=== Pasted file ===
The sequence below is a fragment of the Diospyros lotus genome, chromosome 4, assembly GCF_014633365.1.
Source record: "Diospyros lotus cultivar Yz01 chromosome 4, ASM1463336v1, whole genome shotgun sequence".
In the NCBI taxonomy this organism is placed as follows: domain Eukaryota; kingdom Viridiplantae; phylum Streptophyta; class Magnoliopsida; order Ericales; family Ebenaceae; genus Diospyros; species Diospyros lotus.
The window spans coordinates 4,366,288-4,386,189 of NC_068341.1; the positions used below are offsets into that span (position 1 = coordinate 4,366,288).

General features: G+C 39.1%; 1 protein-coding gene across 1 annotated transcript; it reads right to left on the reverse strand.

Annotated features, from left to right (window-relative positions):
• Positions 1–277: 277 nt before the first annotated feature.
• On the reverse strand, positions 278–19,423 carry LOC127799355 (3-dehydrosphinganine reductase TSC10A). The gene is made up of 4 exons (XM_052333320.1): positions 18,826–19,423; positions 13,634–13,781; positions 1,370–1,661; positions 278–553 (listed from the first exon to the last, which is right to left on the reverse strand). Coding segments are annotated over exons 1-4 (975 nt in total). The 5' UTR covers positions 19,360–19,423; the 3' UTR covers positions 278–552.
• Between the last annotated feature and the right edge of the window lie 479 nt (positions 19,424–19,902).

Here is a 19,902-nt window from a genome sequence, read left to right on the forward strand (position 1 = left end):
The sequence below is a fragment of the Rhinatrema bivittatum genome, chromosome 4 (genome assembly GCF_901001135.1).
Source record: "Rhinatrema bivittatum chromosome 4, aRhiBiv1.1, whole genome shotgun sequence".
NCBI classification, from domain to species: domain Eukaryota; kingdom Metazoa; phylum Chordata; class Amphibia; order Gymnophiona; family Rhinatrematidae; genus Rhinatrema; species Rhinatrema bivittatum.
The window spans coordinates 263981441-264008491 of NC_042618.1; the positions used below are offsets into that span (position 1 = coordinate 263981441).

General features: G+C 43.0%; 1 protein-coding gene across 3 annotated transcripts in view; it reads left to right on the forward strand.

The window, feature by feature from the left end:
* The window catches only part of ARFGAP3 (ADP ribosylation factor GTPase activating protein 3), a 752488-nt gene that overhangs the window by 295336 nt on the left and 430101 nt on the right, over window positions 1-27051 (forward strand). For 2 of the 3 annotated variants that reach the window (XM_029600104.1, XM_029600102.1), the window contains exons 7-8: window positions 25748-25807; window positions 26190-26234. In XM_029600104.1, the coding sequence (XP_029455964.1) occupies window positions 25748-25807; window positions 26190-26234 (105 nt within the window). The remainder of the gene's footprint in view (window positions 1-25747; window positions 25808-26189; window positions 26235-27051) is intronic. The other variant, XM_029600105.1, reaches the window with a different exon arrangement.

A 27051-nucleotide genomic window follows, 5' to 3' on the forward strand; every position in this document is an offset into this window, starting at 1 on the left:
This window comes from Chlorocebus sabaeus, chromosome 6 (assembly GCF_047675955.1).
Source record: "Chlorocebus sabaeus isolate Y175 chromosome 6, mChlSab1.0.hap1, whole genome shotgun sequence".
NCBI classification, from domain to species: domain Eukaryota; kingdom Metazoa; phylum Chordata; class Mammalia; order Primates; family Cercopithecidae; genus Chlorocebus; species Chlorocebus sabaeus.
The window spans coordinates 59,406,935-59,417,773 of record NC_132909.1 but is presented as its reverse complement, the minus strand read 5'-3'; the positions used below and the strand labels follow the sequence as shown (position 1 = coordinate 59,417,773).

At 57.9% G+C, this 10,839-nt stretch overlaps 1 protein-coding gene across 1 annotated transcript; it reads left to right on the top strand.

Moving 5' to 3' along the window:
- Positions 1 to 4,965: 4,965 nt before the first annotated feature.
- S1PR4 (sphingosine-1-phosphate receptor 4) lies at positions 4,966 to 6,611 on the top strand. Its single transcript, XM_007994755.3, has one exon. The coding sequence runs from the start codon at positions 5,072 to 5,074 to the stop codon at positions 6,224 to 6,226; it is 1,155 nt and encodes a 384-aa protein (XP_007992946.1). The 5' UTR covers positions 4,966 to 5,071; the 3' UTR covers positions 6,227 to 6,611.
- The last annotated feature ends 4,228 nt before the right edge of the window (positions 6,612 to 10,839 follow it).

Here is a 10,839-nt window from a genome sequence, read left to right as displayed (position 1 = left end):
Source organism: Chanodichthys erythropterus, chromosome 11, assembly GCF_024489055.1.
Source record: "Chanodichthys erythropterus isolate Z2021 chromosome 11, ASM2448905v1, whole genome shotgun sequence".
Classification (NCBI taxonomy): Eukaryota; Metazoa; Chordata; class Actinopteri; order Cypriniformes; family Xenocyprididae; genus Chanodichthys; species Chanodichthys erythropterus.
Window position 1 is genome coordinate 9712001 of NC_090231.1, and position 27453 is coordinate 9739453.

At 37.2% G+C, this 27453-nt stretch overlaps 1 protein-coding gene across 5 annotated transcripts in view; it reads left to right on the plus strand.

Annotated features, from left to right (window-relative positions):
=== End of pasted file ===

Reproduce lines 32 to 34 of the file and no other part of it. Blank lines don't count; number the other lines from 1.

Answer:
Window position 1 is genome coordinate 9712001 of NC_090231.1, and position 27453 is coordinate 9739453.

At 37.2% G+C, this 27453-nt stretch overlaps 1 protein-coding gene across 5 annotated transcripts in view; it reads left to right on the plus strand.

Annotated features, from left to right (window-relative positions):